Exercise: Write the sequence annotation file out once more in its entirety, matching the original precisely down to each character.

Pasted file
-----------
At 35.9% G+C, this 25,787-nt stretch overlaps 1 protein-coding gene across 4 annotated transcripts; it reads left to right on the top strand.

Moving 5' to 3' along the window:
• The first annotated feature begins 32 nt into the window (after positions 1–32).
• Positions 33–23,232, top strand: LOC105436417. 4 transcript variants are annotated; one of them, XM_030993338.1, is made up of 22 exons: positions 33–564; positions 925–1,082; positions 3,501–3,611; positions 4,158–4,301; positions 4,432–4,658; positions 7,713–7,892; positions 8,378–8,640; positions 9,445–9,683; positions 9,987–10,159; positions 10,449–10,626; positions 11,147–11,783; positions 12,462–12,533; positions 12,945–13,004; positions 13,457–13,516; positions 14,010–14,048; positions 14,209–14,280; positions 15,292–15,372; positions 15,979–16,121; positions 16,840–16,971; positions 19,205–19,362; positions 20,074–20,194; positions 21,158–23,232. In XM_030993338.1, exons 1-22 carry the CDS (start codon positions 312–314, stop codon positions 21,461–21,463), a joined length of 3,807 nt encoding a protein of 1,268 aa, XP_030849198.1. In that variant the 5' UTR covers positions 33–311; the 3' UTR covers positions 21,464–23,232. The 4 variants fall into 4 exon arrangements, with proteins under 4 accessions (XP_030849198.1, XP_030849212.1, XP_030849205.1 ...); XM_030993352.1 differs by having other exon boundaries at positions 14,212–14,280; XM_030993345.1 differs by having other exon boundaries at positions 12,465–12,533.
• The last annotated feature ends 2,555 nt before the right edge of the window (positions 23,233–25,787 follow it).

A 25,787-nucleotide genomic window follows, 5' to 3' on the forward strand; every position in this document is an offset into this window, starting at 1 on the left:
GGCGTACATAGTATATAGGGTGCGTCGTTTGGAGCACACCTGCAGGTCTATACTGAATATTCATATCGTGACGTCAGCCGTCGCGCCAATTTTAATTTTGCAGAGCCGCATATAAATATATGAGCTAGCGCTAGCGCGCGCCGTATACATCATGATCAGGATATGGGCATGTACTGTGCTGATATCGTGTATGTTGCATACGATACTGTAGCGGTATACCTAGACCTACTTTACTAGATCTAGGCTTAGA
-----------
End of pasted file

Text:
At 35.9% G+C, this 25,787-nt stretch overlaps 1 protein-coding gene across 4 annotated transcripts; it reads left to right on the top strand.

Moving 5' to 3' along the window:
• The first annotated feature begins 32 nt into the window (after positions 1–32).
• Positions 33–23,232, top strand: LOC105436417. 4 transcript variants are annotated; one of them, XM_030993338.1, is made up of 22 exons: positions 33–564; positions 925–1,082; positions 3,501–3,611; positions 4,158–4,301; positions 4,432–4,658; positions 7,713–7,892; positions 8,378–8,640; positions 9,445–9,683; positions 9,987–10,159; positions 10,449–10,626; positions 11,147–11,783; positions 12,462–12,533; positions 12,945–13,004; positions 13,457–13,516; positions 14,010–14,048; positions 14,209–14,280; positions 15,292–15,372; positions 15,979–16,121; positions 16,840–16,971; positions 19,205–19,362; positions 20,074–20,194; positions 21,158–23,232. In XM_030993338.1, exons 1-22 carry the CDS (start codon positions 312–314, stop codon positions 21,461–21,463), a joined length of 3,807 nt encoding a protein of 1,268 aa, XP_030849198.1. In that variant the 5' UTR covers positions 33–311; the 3' UTR covers positions 21,464–23,232. The 4 variants fall into 4 exon arrangements, with proteins under 4 accessions (XP_030849198.1, XP_030849212.1, XP_030849205.1 ...); XM_030993352.1 differs by having other exon boundaries at positions 14,212–14,280; XM_030993345.1 differs by having other exon boundaries at positions 12,465–12,533.
• The last annotated feature ends 2,555 nt before the right edge of the window (positions 23,233–25,787 follow it).

A 25,787-nucleotide genomic window follows, 5' to 3' on the forward strand; every position in this document is an offset into this window, starting at 1 on the left:
GGCGTACATAGTATATAGGGTGCGTCGTTTGGAGCACACCTGCAGGTCTATACTGAATATTCATATCGTGACGTCAGCCGTCGCGCCAATTTTAATTTTGCAGAGCCGCATATAAATATATGAGCTAGCGCTAGCGCGCGCCGTATACATCATGATCAGGATATGGGCATGTACTGTGCTGATATCGTGTATGTTGCATACGATACTGTAGCGGTATACCTAGACCTACTTTACTAGATCTAGGCTTAGA